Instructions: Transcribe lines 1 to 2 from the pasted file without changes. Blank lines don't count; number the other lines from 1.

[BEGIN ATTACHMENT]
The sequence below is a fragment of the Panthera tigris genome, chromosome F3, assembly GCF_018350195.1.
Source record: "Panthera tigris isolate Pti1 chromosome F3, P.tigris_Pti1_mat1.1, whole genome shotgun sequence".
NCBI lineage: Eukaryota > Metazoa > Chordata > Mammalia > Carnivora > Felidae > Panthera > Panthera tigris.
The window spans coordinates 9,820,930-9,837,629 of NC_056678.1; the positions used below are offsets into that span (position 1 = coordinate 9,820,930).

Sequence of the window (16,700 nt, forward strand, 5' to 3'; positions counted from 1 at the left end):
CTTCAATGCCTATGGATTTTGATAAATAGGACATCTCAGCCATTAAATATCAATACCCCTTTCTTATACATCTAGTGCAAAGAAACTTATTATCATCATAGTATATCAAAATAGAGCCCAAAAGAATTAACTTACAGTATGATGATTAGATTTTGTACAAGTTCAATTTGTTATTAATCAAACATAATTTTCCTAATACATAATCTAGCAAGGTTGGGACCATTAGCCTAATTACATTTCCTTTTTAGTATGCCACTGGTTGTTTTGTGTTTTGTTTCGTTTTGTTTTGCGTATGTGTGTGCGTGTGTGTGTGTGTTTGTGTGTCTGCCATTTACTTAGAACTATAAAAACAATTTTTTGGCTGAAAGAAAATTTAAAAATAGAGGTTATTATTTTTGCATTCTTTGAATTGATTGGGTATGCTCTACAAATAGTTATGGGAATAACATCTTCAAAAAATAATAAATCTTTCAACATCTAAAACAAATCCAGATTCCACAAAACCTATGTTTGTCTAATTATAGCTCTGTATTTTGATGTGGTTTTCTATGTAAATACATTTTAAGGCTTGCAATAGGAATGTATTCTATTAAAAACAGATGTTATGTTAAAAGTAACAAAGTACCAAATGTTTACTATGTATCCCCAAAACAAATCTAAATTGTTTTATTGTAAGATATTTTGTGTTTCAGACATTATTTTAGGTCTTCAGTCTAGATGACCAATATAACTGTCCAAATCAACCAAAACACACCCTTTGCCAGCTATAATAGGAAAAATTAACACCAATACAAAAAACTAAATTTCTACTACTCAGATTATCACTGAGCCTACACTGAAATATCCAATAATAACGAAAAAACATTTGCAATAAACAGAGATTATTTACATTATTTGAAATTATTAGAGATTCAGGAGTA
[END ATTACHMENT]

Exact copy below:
The sequence below is a fragment of the Panthera tigris genome, chromosome F3, assembly GCF_018350195.1.
Source record: "Panthera tigris isolate Pti1 chromosome F3, P.tigris_Pti1_mat1.1, whole genome shotgun sequence".